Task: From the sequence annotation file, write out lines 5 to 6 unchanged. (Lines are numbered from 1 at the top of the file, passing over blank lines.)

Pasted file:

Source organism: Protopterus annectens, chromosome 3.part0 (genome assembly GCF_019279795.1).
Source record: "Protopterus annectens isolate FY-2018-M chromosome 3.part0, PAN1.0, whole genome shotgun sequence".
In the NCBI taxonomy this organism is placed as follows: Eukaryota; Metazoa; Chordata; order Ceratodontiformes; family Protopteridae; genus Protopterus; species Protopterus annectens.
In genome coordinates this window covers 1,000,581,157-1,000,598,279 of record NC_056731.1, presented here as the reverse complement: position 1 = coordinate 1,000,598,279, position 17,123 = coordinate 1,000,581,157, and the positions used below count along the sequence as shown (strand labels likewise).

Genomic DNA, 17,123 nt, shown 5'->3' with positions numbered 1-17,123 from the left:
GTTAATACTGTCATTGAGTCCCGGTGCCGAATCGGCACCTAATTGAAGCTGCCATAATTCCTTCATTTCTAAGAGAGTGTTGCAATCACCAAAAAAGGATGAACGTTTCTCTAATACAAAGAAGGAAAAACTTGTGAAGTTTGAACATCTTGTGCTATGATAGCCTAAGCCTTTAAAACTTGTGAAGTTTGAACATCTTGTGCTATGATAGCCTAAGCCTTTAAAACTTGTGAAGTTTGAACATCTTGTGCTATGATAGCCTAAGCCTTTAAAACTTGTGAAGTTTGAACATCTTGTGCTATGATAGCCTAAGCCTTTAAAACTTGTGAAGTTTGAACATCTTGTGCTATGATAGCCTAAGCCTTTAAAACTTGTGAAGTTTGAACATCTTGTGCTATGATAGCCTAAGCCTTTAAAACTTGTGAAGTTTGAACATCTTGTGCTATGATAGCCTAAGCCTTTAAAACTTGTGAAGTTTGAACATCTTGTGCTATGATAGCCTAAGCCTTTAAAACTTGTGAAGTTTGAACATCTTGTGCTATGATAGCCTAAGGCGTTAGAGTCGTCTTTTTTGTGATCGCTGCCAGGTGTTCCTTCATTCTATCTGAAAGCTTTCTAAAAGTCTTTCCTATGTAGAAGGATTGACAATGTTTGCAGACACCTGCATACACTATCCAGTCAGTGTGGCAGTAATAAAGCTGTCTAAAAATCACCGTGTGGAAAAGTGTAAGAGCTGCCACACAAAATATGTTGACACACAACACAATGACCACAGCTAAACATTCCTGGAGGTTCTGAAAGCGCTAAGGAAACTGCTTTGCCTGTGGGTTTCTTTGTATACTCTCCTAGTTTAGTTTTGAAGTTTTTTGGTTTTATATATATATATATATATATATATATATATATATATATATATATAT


Genomic DNA, 17,123 nt, shown 5'->3' with positions numbered 1-17,123 from the left:
GTTAATACTGTCATTGAGTCCCGGTGCCGAATCGGCACCTAATTGAAGCTGCCATAATTCCTTCATTTCTAAGAGAGTGTTGCAATCACCAAAAAAGGATGAACGTTTCTCTAATACAAAGAAGGAAAAACTTGTGAAGTTTGAACATCTTGTGCTATGATAGCCTAAGCCTTTAAAACTTGTGAAGTTTGAACATCTTGTGCTATGATAGCCTAAGCCTTTAAAACTTGTGAAGTTTGAACATCTTGTGCTATGATAGCCTAAGCCTTTAAAACTTGTGAAGTTTGAACATCTTGTGCTATGATAGCCTAAGCCTTTAAAACTTGTGAAGTTTGAACATCTTGTGCTATGATAGCCTAAGCCTTTAAAACTTGTGAAGTTTGAACATCTTGTGCTATGATAGCCTAAGCCTTTAAAACTTGTGAAGTTTGAACATCTTGTGCTATGATAGCCTAAGCCTTTAAAACTTGTGAAGTTTGAACATCTTGTGCTATGATAGCCTAAGCCTTTAAAACTTGTGAAGTTTGAACATCTTGTGCTATGATAGCCTAAGGCGTTAGAGTCGTCTTTTTTGTGATCGCTGCCAGGTGTTCCTTCATTCTATCTGAAAGCTTTCTAAAAGTCTTTCCTATGTAGAAGGATTGACAATGTTTGCAGACACCTGCATACACTATCCAGTCAGTGTGGCAGTAATAAAGCTGTCTAAAAATCACCGTGTGGAAAAGTGTAAGAGCTGCCACACAAAATATGTTGACACACAACACAATGACCACAGCTAAACATTCCTGGAGGTTCTGAAAGCGCTAAGGAAACTGCTTTGCCTGTGGGTTTCTTTGTATACTCTCCTAGTTTAGTTTTGAAGTTTTTTGGTTTTATATATATATATATATATATATATATATATATATATATATATATAT